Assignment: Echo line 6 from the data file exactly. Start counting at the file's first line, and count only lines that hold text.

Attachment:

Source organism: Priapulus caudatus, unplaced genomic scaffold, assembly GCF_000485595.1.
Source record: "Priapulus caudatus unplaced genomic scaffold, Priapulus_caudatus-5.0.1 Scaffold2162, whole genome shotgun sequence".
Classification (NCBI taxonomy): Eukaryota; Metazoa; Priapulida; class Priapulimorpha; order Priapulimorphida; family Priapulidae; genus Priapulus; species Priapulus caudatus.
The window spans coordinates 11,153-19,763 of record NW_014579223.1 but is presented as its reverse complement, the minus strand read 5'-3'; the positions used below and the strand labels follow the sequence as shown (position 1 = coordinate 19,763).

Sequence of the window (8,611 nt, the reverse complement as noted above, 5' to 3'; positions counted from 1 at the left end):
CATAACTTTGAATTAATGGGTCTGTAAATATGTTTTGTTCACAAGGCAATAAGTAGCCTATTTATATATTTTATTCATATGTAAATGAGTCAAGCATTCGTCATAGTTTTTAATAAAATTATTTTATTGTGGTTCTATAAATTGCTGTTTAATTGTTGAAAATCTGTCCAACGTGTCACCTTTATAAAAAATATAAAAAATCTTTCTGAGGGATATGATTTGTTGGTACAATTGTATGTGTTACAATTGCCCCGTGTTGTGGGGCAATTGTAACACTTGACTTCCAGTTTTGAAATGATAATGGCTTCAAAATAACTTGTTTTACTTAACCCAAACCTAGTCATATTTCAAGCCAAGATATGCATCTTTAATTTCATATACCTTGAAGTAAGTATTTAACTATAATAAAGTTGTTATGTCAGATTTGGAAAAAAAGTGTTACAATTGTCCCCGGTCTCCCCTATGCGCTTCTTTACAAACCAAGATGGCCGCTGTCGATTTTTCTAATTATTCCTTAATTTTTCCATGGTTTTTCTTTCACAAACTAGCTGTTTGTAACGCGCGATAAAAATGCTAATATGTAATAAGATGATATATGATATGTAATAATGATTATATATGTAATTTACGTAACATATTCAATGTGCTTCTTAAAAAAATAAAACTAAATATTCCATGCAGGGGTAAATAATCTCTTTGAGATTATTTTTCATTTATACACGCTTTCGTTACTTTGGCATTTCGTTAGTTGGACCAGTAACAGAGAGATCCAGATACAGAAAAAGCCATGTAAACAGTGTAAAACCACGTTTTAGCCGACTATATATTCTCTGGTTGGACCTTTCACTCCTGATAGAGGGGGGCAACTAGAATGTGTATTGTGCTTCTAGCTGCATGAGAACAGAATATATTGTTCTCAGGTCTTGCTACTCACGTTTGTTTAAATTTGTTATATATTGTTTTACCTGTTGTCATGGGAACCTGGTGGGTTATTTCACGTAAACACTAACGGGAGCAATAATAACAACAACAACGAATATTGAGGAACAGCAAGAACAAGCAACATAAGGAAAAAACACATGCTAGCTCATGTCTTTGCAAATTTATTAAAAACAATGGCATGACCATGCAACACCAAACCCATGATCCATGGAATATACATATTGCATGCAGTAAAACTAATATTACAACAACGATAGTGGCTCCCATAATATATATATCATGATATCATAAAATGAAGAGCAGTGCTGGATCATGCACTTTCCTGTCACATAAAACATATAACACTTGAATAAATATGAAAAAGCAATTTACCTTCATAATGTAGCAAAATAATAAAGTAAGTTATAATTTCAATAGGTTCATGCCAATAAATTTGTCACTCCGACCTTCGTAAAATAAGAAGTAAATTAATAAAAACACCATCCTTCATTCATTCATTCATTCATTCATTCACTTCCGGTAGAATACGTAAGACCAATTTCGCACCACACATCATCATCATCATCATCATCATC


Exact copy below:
CATAACTTTGAATTAATGGGTCTGTAAATATGTTTTGTTCACAAGGCAATAAGTAGCCTATTTATATATTTTATTCATATGTAAATGAGTCAAGCATTCGTCATAGTTTTTAATAAAATTATTTTATTGTGGTTCTATAAATTGCTGTTTAATTGTTGAAAATCTGTCCAACGTGTCACCTTTATAAAAAATATAAAAAATCTTTCTGAGGGATATGATTTGTTGGTACAATTGTATGTGTTACAATTGCCCCGTGTTGTGGGGCAATTGTAACACTTGACTTCCAGTTTTGAAATGATAATGGCTTCAAAATAACTTGTTTTACTTAACCCAAACCTAGTCATATTTCAAGCCAAGATATGCATCTTTAATTTCATATACCTTGAAGTAAGTATTTAACTATAATAAAGTTGTTATGTCAGATTTGGAAAAAAAGTGTTACAATTGTCCCCGGTCTCCCCTATGCGCTTCTTTACAAACCAAGATGGCCGCTGTCGATTTTTCTAATTATTCCTTAATTTTTCCATGGTTTTTCTTTCACAAACTAGCTGTTTGTAACGCGCGATAAAAATGCTAATATGTAATAAGATGATATATGATATGTAATAATGATTATATATGTAATTTACGTAACATATTCAATGTGCTTCTTAAAAAAATAAAACTAAATATTCCATGCAGGGGTAAATAATCTCTTTGAGATTATTTTTCATTTATACACGCTTTCGTTACTTTGGCATTTCGTTAGTTGGACCAGTAACAGAGAGATCCAGATACAGAAAAAGCCATGTAAACAGTGTAAAACCACGTTTTAGCCGACTATATATTCTCTGGTTGGACCTTTCACTCCTGATAGAGGGGGGCAACTAGAATGTGTATTGTGCTTCTAGCTGCATGAGAACAGAATATATTGTTCTCAGGTCTTGCTACTCACGTTTGTTTAAATTTGTTATATATTGTTTTACCTGTTGTCATGGGAACCTGGTGGGTTATTTCACGTAAACACTAACGGGAGCAATAATAACAACAACAACGAATATTGAGGAACAGCAAGAACAAGCAACATAAGGAAAAAACACATGCTAGCTCATGTCTTTGCAAATTTATTAAAAACAATGGCATGACCATGCAACACCAAACCCATGATCCATGGAATATACATATTGCATGCAGTAAAACTAATATTACAACAACGATAGTGGCTCCCATAATATATATATCATGATATCATAAAATGAAGAGCAGTGCTGGATCATGCACTTTCCTGTCACATAAAACATATAACACTTGAATAAATATGAAAAAGCAATTTACCTTCATAATGTAGCAAAATAATAAAGTAAGTTATAATTTCAATAGGTTCATGCCAATAAATTTGTCACTCCGACCTTCGTAAAATAAGAAGTAAATTAATAAAAACACCATCCTTCATTCATTCATTCATTCATTCATTCACTTCCGGTAGAATACGTAAGACCAATTTCGCACCACACATCATCATCATCATCATCATCATC